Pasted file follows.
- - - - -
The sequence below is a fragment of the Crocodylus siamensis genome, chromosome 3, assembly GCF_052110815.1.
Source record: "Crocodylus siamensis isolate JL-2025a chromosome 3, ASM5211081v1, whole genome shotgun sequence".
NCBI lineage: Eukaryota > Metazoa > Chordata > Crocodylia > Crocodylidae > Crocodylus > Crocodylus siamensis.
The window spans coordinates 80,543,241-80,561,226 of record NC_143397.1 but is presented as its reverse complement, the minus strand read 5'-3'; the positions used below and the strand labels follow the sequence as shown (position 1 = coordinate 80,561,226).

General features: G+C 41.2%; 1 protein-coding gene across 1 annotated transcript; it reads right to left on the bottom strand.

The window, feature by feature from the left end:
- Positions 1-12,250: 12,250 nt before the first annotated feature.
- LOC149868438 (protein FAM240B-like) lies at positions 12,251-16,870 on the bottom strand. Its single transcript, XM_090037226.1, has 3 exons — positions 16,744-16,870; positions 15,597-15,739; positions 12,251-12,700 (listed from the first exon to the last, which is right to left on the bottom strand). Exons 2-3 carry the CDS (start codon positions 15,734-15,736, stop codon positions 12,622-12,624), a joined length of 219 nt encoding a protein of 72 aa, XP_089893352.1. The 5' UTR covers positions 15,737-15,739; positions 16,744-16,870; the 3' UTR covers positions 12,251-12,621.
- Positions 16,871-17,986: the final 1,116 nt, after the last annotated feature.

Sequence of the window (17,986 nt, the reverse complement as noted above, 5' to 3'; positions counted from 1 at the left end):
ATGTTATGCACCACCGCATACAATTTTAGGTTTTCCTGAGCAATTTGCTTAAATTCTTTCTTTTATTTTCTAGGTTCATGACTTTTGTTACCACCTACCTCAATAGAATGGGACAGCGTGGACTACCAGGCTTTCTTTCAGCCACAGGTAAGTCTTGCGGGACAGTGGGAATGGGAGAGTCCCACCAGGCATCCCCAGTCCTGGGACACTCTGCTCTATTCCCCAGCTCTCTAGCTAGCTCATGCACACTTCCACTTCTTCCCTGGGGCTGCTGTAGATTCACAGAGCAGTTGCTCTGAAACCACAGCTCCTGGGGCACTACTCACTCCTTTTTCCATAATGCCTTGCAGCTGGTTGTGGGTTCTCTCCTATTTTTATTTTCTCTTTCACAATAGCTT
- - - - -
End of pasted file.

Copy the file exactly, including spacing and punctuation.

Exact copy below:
The sequence below is a fragment of the Crocodylus siamensis genome, chromosome 3, assembly GCF_052110815.1.
Source record: "Crocodylus siamensis isolate JL-2025a chromosome 3, ASM5211081v1, whole genome shotgun sequence".
NCBI lineage: Eukaryota > Metazoa > Chordata > Crocodylia > Crocodylidae > Crocodylus > Crocodylus siamensis.
The window spans coordinates 80,543,241-80,561,226 of record NC_143397.1 but is presented as its reverse complement, the minus strand read 5'-3'; the positions used below and the strand labels follow the sequence as shown (position 1 = coordinate 80,561,226).

General features: G+C 41.2%; 1 protein-coding gene across 1 annotated transcript; it reads right to left on the bottom strand.

The window, feature by feature from the left end:
- Positions 1-12,250: 12,250 nt before the first annotated feature.
- LOC149868438 (protein FAM240B-like) lies at positions 12,251-16,870 on the bottom strand. Its single transcript, XM_090037226.1, has 3 exons — positions 16,744-16,870; positions 15,597-15,739; positions 12,251-12,700 (listed from the first exon to the last, which is right to left on the bottom strand). Exons 2-3 carry the CDS (start codon positions 15,734-15,736, stop codon positions 12,622-12,624), a joined length of 219 nt encoding a protein of 72 aa, XP_089893352.1. The 5' UTR covers positions 15,737-15,739; positions 16,744-16,870; the 3' UTR covers positions 12,251-12,621.
- Positions 16,871-17,986: the final 1,116 nt, after the last annotated feature.

Sequence of the window (17,986 nt, the reverse complement as noted above, 5' to 3'; positions counted from 1 at the left end):
ATGTTATGCACCACCGCATACAATTTTAGGTTTTCCTGAGCAATTTGCTTAAATTCTTTCTTTTATTTTCTAGGTTCATGACTTTTGTTACCACCTACCTCAATAGAATGGGACAGCGTGGACTACCAGGCTTTCTTTCAGCCACAGGTAAGTCTTGCGGGACAGTGGGAATGGGAGAGTCCCACCAGGCATCCCCAGTCCTGGGACACTCTGCTCTATTCCCCAGCTCTCTAGCTAGCTCATGCACACTTCCACTTCTTCCCTGGGGCTGCTGTAGATTCACAGAGCAGTTGCTCTGAAACCACAGCTCCTGGGGCACTACTCACTCCTTTTTCCATAATGCCTTGCAGCTGGTTGTGGGTTCTCTCCTATTTTTATTTTCTCTTTCACAATAGCTT